Edwin Warner Park is a Nashville institution and a beloved part of the city's southwestern neighborhoods. This historic park was founded in 1927, and features six trails and three trailheads for hiker use. The park is smaller than the attached Percy Warner Park, but Edwin packs a scenic punch in its smaller acreage. Hikers can also combine walks on the trails of both parks, via the Cane Connector Trail. The views from Edwin Warner Park are stunning, with higher-elevation lookouts providing an amazing vista of Nashville's skyline. The park also gets really pretty in the Fall, when foliage colors peak.
What Makes It Great
Nashvillians love Edwin Warner Park for its gorgeous and varied natural environment. The wooded trails provide plentiful shade, and you can get away into a deep natural environment while only a few minutes' drive from the city center. The trails in Edwin Warner park range from the easy, 150-yard Little Acorn Loop to the moderate, 2.5-mile loop of the Harpeth Woods Trail. The park is known for its rich natural life - barred owls inhabit the 0.3-mile Owl Hollow Trail, and dense forests showcase diverse trees. The Harpeth Woods Trail leads past an interesting old rock quarry from the 1930s.
Speaking of interesting rock, the stone amphitheater off the very short Amphitheater Trail features a stage that can be used by performers on a first-come, first-served basis. Edwin Warner Park is bounded by Highway 100, Old Hickory Boulevard, Vaughn Road and the Little Harpeth River. This makes for easy access from all sides of the park. The history of the park grounds is also interesting and unique - some of the trails follow the historic Natchez Trace, and human habitation of the past is evident in an old homestead and an old cemetery within Edwin Warner Park. The park is also great because it is a Nashville institution and much-loved by the city's residents. This lends a sense of community to the users of the park.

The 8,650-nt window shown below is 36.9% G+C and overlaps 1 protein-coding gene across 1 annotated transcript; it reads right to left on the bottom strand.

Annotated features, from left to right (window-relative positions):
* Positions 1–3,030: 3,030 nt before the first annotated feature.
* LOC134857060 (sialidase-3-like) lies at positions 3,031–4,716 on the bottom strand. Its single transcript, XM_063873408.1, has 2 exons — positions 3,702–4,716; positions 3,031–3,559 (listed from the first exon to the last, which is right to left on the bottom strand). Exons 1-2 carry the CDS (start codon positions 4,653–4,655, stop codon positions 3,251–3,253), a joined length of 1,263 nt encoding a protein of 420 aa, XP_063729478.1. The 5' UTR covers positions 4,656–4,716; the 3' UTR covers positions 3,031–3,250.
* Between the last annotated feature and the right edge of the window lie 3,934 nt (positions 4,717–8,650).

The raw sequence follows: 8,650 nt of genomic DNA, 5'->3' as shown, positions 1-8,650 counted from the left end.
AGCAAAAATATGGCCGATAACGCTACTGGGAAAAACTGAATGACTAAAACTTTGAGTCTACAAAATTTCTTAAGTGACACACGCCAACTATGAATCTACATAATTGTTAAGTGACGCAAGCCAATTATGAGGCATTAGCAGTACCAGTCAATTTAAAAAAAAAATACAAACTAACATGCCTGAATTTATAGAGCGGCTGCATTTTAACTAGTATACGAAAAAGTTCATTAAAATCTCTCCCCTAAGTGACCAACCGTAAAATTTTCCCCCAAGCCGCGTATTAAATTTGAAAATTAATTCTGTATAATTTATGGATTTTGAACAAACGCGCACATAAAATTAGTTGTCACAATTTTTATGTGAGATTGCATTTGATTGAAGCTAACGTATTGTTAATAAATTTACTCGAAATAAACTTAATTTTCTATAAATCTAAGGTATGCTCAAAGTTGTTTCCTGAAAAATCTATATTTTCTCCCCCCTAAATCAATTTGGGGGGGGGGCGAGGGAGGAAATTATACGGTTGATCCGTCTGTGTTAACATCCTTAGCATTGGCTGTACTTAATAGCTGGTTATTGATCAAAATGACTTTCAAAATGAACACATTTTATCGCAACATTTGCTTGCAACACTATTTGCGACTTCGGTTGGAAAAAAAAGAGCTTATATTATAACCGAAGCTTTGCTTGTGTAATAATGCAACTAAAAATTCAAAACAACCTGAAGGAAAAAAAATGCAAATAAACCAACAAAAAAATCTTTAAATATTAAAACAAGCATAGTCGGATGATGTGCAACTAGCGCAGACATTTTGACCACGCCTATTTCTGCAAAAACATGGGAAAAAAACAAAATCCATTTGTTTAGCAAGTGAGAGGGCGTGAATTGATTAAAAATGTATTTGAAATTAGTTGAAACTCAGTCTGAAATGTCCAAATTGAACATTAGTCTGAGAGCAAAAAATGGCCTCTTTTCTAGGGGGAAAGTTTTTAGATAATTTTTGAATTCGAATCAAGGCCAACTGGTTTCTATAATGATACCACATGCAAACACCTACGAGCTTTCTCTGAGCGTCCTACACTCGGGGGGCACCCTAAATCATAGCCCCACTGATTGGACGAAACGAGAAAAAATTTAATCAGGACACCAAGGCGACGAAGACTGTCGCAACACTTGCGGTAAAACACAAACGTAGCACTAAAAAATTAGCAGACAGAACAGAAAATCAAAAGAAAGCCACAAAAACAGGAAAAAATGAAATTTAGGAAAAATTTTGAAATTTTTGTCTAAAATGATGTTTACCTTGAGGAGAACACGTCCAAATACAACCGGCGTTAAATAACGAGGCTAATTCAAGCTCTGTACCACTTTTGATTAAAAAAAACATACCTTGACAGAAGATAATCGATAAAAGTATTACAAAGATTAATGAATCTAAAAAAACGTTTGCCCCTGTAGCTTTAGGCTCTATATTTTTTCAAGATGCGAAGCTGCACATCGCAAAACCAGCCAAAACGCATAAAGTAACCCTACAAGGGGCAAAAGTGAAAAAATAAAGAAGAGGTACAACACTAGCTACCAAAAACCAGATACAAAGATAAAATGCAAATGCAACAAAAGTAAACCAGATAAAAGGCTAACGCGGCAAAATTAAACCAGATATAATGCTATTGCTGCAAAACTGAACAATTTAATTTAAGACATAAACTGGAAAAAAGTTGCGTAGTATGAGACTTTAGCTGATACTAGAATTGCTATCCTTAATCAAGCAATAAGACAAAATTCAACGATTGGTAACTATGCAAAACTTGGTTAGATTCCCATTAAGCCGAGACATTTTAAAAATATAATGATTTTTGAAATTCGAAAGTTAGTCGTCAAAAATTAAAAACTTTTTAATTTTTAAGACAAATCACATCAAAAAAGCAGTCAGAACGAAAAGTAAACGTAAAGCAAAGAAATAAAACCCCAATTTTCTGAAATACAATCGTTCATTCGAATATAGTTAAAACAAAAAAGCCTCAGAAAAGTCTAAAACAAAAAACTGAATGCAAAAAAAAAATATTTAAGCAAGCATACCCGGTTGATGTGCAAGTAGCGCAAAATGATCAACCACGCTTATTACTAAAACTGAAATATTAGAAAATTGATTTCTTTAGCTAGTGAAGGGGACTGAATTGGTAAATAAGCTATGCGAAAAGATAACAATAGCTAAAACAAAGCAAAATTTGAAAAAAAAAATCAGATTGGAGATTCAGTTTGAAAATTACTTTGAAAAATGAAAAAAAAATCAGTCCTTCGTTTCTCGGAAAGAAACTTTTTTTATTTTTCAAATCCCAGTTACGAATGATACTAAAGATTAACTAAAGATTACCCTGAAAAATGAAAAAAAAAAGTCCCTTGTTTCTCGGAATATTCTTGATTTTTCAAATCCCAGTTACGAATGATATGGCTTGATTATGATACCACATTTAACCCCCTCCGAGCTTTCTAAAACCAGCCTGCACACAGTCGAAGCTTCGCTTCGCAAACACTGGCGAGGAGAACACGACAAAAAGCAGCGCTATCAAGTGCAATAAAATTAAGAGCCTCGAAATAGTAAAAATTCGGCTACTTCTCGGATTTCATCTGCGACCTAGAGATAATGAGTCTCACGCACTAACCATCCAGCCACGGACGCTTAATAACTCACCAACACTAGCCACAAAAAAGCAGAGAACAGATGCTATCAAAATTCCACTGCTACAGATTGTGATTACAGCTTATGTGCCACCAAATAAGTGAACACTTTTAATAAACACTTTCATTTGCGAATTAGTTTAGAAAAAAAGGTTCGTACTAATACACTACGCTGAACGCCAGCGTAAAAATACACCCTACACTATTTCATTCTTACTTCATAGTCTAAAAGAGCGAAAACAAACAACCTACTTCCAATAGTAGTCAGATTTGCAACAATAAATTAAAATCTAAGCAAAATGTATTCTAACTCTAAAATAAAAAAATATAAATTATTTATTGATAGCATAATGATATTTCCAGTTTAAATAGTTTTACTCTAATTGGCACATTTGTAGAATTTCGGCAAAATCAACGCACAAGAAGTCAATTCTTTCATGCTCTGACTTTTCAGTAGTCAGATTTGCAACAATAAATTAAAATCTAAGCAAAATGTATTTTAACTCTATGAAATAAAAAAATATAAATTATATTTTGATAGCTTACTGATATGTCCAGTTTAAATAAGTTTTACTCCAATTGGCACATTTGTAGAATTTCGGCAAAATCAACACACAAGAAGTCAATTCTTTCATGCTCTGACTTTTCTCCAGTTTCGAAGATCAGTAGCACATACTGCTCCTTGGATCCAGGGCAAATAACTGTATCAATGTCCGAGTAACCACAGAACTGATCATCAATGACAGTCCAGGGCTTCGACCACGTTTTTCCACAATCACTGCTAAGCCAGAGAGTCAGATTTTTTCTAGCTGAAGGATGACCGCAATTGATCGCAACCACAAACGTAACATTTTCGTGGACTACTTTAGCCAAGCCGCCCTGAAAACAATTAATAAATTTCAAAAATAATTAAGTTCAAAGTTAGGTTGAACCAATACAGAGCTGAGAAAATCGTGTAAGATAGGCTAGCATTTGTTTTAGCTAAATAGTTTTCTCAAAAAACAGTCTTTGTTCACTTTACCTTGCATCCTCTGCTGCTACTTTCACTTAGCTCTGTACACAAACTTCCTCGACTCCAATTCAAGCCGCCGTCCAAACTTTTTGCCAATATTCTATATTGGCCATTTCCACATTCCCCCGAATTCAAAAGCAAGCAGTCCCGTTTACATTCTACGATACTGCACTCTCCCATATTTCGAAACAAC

Who is Going to Love It
Edwin Warner Park is great for hikers who don't want to tackle the more challenging distances and elevation changes of neighboring Percy Warner Park. It's also great for those with children, as there are several very short trails that are suitable for little legs. The park has interesting educational and informational boards that help interpret the natural and historical landscape for families and hikers of all ages. Paved roads wind through the park, and you can drive on these - this makes Edwin Warner Park an excellent way for individuals with lessened mobility to enjoy deep nature in the heart of the city.
Directions, Parking, & Regulations
Plentiful parking is available at the park's three designated trailheads. Dogs are welcome, but must be kept on a leash no longer than 6 feet. Restrooms are plentiful and there are trash collection points on trails and at trailheads. Hunting and weapons are prohibited in the Warner Parks, which makes for a safer environment for you and your human or canine family.